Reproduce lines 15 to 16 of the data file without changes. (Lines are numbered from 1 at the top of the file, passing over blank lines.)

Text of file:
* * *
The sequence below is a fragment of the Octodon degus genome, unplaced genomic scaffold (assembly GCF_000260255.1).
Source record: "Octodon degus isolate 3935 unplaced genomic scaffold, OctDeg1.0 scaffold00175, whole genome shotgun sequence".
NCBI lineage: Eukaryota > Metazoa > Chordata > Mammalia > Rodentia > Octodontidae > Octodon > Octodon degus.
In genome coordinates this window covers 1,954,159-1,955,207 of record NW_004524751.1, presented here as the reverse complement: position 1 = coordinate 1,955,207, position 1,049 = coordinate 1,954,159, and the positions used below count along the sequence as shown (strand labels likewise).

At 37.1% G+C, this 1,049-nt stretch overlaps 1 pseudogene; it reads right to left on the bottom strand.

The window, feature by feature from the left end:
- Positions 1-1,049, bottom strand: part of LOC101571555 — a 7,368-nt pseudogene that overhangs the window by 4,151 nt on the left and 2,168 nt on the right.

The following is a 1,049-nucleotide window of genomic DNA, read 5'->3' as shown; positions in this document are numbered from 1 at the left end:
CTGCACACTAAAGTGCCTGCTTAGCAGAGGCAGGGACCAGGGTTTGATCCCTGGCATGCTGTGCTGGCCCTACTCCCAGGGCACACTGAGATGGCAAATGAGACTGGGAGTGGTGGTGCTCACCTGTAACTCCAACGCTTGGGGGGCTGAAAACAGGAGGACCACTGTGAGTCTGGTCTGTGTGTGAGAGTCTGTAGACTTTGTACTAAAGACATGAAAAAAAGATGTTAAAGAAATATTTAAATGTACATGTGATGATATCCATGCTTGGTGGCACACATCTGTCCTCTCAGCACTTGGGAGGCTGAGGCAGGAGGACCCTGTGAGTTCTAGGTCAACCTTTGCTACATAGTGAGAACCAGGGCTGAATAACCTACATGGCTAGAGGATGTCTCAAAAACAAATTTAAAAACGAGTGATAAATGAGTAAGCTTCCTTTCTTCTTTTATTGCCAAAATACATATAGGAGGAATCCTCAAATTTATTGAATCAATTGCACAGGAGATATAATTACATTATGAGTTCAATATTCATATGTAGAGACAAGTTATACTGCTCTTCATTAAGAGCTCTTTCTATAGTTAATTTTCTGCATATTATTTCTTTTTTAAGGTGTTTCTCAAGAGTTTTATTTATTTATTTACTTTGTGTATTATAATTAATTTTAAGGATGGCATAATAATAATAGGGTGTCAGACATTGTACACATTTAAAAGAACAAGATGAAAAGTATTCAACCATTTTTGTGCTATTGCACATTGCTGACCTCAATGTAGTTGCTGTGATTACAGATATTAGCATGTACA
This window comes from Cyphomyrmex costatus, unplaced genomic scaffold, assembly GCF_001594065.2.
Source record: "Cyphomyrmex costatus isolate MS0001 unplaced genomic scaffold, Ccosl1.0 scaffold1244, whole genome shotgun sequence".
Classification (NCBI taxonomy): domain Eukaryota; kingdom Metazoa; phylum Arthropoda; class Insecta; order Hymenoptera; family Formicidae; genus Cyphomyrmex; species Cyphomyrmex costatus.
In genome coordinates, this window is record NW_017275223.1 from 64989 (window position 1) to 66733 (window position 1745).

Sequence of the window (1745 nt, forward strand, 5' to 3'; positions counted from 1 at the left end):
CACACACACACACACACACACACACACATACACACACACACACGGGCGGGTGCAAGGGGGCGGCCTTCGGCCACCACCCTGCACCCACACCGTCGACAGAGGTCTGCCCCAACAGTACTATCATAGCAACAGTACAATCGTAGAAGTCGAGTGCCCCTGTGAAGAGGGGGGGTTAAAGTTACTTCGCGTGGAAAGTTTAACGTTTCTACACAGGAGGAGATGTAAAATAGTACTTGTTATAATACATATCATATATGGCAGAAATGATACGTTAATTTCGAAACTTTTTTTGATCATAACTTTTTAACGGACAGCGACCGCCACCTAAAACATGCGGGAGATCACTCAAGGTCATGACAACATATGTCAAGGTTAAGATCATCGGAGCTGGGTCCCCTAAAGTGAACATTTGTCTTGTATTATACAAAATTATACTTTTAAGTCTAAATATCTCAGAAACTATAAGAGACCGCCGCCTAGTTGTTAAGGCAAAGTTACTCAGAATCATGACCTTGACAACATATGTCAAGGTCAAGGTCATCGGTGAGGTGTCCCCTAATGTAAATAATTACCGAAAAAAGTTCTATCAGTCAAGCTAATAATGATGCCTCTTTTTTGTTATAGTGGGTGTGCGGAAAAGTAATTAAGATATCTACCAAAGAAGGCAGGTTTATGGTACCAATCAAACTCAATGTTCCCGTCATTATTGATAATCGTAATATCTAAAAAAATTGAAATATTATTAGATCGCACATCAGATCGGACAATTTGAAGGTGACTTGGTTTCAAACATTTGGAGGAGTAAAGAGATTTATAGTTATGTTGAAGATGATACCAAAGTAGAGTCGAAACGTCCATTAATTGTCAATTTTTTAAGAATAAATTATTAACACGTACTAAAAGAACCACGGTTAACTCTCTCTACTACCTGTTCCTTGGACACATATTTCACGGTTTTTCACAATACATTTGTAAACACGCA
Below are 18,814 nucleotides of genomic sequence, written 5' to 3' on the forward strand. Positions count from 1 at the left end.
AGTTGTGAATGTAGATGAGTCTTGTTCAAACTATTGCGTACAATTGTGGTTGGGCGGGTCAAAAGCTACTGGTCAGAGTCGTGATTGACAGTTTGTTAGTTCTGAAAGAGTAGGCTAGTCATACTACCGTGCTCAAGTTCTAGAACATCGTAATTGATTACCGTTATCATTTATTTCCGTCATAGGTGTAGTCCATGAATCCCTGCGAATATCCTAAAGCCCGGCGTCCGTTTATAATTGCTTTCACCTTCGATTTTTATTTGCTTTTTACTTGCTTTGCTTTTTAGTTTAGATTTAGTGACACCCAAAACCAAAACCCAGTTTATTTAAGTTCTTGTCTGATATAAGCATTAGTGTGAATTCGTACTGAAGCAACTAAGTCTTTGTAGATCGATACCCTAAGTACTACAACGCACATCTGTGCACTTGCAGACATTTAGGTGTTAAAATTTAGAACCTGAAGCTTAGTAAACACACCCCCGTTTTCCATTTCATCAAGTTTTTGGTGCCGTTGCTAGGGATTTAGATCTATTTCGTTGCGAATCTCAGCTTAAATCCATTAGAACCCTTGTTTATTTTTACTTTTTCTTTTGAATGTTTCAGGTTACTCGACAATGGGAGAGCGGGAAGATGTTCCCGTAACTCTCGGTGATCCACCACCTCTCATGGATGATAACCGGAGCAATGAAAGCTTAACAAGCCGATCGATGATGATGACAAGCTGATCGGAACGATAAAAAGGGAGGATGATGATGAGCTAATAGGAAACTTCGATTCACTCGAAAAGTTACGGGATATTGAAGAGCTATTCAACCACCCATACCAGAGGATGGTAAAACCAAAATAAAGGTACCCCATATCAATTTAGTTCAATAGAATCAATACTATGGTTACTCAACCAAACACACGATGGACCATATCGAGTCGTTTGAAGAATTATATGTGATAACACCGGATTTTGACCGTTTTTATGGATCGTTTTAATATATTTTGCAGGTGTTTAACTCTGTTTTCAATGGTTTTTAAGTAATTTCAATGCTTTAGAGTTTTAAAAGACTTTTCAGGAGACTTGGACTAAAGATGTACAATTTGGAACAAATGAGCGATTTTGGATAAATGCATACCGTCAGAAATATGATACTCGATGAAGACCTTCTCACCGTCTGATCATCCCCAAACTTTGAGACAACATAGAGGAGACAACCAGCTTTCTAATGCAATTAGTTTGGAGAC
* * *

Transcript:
CACACACACACACACACACACACACACATACACACACACACACGGGCGGGTGCAAGGGGGCGGCCTTCGGCCACCACCCTGCACCCACACCGTCGACAGAGGTCTGCCCCAACAGTACTATCATAGCAACAGTACAATCGTAGAAGTCGAGTGCCCCTGTGAAGAGGGGGGGTTAAAGTTACTTCGCGTGGAAAGTTTAACGTTTCTACACAGGAGGAGATGTAAAATAGTACTTGTTATAATACATATCATATATGGCAGAAATGATACGTTAATTTCGAAACTTTTTTTGATCATAACTTTTTAACGGACAGCGACCGCCACCTAAAACATGCGGGAGATCACTCAAGGTCATGACAACATATGTCAAGGTTAAGATCATCGGAGCTGGGTCCCCTAAAGTGAACATTTGTCTTGTATTATACAAAATTATACTTTTAAGTCTAAATATCTCAGAAACTATAAGAGACCGCCGCCTAGTTGTTAAGGCAAAGTTACTCAGAATCATGACCTTGACAACATATGTCAAGGTCAAGGTCATCGGTGAGGTGTCCCCTAATGTAAATAATTACCGAAAAAAGTTCTATCAGTCAAGCTAATAATGATGCCTCTTTTTTGTTATAGTGGGTGTGCGGAAAAGTAATTAAGATATCTACCAAAGAAGGCAGGTTTATGGTACCAATCAAACTCAATGTTCCCGTCATTATTGATAATCGTAATATCTAAAAAAATTGAAATATTATTAGATCGCACATCAGATCGGACAATTTGAAGGTGACTTGGTTTCAAACATTTGGAGGAGTAAAGAGATTTATAGTTATGTTGAAGATGATACCAAAGTAGAGTCGAAACGTCCATTAATTGTCAATTTTTTAAGAATAAATTATTAACACGTACTAAAAGAACCACGGTTAACTCTCTCTACTACCTGTTCCTTGGACACATATTTCACGGTTTTTCACAATACATTTGTAAACACGCA
Below are 18,814 nucleotides of genomic sequence, written 5' to 3' on the forward strand. Positions count from 1 at the left end.